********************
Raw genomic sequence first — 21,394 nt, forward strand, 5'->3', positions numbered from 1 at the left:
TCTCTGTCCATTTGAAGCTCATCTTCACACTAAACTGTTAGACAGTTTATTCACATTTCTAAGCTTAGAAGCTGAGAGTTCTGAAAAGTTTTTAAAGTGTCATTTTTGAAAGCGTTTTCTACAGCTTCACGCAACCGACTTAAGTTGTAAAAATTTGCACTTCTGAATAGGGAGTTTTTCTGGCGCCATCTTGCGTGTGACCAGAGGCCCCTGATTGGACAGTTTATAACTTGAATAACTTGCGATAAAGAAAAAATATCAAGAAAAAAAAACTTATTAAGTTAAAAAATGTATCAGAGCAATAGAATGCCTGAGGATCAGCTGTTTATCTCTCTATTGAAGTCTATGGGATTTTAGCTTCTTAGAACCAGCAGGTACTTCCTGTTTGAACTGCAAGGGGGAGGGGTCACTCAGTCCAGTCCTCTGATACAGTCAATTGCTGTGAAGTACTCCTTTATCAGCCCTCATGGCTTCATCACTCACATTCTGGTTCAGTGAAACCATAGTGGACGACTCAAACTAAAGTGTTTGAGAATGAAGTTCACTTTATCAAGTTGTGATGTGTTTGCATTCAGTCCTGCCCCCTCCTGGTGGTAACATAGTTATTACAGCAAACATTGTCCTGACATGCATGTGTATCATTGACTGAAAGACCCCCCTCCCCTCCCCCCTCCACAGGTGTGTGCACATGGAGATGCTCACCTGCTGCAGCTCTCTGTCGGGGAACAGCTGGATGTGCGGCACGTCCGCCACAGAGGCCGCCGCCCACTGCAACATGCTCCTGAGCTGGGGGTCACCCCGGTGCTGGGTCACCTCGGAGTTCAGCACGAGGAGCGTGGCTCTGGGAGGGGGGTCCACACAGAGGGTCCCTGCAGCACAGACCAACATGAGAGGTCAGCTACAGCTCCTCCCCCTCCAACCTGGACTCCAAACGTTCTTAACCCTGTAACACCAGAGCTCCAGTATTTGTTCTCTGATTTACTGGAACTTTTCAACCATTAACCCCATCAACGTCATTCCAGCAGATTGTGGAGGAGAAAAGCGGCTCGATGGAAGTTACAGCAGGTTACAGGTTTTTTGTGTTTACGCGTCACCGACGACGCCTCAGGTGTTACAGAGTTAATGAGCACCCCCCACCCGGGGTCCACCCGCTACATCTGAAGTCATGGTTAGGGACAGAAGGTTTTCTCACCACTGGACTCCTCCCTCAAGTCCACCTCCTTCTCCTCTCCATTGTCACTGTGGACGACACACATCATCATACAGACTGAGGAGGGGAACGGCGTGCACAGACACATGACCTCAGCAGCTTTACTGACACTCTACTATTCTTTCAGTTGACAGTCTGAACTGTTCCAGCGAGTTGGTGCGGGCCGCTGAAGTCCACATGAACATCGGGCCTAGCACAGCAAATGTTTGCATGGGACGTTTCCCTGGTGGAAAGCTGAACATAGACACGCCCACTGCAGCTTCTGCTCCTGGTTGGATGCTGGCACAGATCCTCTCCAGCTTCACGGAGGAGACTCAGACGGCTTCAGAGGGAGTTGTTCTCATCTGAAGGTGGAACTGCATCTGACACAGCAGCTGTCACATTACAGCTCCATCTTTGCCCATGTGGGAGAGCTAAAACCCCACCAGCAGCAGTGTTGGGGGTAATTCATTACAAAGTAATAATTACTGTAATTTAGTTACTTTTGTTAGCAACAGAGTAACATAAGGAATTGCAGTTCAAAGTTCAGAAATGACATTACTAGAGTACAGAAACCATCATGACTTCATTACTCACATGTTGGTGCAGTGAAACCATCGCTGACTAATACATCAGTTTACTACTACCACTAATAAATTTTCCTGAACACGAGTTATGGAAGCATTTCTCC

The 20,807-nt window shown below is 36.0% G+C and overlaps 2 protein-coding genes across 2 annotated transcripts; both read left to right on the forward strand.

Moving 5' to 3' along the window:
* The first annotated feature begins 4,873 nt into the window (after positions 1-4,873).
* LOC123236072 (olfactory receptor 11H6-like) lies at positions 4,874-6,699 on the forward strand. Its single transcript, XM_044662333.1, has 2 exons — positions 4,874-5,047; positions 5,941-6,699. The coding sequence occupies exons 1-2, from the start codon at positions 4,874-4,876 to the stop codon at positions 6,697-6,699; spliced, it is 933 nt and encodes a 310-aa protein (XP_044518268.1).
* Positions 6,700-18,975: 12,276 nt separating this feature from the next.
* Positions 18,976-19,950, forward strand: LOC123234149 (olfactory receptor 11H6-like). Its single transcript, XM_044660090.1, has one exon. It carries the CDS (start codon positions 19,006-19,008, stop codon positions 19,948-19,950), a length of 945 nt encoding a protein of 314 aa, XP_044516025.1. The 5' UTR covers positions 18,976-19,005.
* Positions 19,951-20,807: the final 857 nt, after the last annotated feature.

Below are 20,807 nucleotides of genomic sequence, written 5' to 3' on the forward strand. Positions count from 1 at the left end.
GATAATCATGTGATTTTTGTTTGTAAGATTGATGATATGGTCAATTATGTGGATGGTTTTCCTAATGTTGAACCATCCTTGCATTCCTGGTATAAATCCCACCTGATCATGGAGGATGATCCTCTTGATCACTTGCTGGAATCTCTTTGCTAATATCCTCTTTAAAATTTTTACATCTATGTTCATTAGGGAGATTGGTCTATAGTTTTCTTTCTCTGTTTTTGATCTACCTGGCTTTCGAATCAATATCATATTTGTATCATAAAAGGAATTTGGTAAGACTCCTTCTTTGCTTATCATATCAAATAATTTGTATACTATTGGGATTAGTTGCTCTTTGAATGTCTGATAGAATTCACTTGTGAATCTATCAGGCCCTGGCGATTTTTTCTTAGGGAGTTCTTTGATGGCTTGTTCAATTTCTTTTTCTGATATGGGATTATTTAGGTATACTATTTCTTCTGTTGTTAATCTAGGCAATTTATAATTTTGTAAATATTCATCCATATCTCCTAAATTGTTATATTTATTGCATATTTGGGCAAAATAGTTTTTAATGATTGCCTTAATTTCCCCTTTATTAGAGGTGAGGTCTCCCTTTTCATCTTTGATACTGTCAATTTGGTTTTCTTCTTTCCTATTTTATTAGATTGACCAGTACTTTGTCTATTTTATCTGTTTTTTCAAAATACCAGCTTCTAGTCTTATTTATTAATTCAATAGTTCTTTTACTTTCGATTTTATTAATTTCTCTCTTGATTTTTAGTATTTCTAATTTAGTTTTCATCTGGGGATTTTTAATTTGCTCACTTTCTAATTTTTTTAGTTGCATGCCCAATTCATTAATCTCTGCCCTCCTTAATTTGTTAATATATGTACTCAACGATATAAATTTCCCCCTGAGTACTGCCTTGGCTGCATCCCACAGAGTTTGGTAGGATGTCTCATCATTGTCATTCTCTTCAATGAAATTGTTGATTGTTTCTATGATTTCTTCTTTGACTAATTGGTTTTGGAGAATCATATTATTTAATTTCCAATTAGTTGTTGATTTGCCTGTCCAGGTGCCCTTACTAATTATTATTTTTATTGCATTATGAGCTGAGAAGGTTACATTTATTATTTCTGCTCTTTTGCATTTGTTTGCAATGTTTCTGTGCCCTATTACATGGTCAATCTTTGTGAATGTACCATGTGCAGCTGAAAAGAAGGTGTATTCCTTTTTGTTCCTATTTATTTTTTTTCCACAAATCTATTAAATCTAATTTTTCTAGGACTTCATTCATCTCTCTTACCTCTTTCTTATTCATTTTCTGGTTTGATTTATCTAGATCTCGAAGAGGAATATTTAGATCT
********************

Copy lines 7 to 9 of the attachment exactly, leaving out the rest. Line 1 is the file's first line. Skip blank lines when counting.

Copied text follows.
* Positions 6,700-18,975: 12,276 nt separating this feature from the next.
* Positions 18,976-19,950, forward strand: LOC123234149 (olfactory receptor 11H6-like). Its single transcript, XM_044660090.1, has one exon. It carries the CDS (start codon positions 19,006-19,008, stop codon positions 19,948-19,950), a length of 945 nt encoding a protein of 314 aa, XP_044516025.1. The 5' UTR covers positions 18,976-19,005.
* Positions 19,951-20,807: the final 857 nt, after the last annotated feature.